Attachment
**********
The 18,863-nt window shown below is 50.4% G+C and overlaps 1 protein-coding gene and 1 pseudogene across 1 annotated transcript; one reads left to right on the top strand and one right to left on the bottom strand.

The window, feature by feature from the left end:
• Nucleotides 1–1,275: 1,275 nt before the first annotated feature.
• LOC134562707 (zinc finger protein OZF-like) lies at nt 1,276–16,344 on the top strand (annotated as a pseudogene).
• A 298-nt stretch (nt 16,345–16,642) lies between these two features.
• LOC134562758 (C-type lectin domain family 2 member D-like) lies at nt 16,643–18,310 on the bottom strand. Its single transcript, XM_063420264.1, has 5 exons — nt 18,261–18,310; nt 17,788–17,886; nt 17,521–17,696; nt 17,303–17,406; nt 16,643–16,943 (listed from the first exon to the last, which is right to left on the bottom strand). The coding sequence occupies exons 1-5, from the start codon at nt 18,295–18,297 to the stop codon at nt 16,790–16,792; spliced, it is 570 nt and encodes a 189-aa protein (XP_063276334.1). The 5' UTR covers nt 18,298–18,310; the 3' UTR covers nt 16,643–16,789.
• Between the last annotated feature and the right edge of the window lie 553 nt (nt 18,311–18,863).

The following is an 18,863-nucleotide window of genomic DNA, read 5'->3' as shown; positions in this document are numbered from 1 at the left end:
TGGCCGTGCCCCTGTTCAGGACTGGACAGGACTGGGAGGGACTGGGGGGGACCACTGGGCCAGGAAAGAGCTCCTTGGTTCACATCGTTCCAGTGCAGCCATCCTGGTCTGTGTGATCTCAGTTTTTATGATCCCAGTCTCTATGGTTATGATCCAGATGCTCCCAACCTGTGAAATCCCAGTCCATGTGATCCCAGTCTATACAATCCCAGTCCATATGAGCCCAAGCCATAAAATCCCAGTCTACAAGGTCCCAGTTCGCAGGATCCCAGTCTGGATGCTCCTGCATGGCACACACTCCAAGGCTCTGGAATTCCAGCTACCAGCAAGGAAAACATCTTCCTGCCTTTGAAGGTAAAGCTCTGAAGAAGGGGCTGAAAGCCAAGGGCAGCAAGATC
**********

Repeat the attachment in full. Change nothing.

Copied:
The 18,863-nt window shown below is 50.4% G+C and overlaps 1 protein-coding gene and 1 pseudogene across 1 annotated transcript; one reads left to right on the top strand and one right to left on the bottom strand.

The window, feature by feature from the left end:
• Nucleotides 1–1,275: 1,275 nt before the first annotated feature.
• LOC134562707 (zinc finger protein OZF-like) lies at nt 1,276–16,344 on the top strand (annotated as a pseudogene).
• A 298-nt stretch (nt 16,345–16,642) lies between these two features.
• LOC134562758 (C-type lectin domain family 2 member D-like) lies at nt 16,643–18,310 on the bottom strand. Its single transcript, XM_063420264.1, has 5 exons — nt 18,261–18,310; nt 17,788–17,886; nt 17,521–17,696; nt 17,303–17,406; nt 16,643–16,943 (listed from the first exon to the last, which is right to left on the bottom strand). The coding sequence occupies exons 1-5, from the start codon at nt 18,295–18,297 to the stop codon at nt 16,790–16,792; spliced, it is 570 nt and encodes a 189-aa protein (XP_063276334.1). The 5' UTR covers nt 18,298–18,310; the 3' UTR covers nt 16,643–16,789.
• Between the last annotated feature and the right edge of the window lie 553 nt (nt 18,311–18,863).

The following is an 18,863-nucleotide window of genomic DNA, read 5'->3' as shown; positions in this document are numbered from 1 at the left end:
TGGCCGTGCCCCTGTTCAGGACTGGACAGGACTGGGAGGGACTGGGGGGGACCACTGGGCCAGGAAAGAGCTCCTTGGTTCACATCGTTCCAGTGCAGCCATCCTGGTCTGTGTGATCTCAGTTTTTATGATCCCAGTCTCTATGGTTATGATCCAGATGCTCCCAACCTGTGAAATCCCAGTCCATGTGATCCCAGTCTATACAATCCCAGTCCATATGAGCCCAAGCCATAAAATCCCAGTCTACAAGGTCCCAGTTCGCAGGATCCCAGTCTGGATGCTCCTGCATGGCACACACTCCAAGGCTCTGGAATTCCAGCTACCAGCAAGGAAAACATCTTCCTGCCTTTGAAGGTAAAGCTCTGAAGAAGGGGCTGAAAGCCAAGGGCAGCAAGATC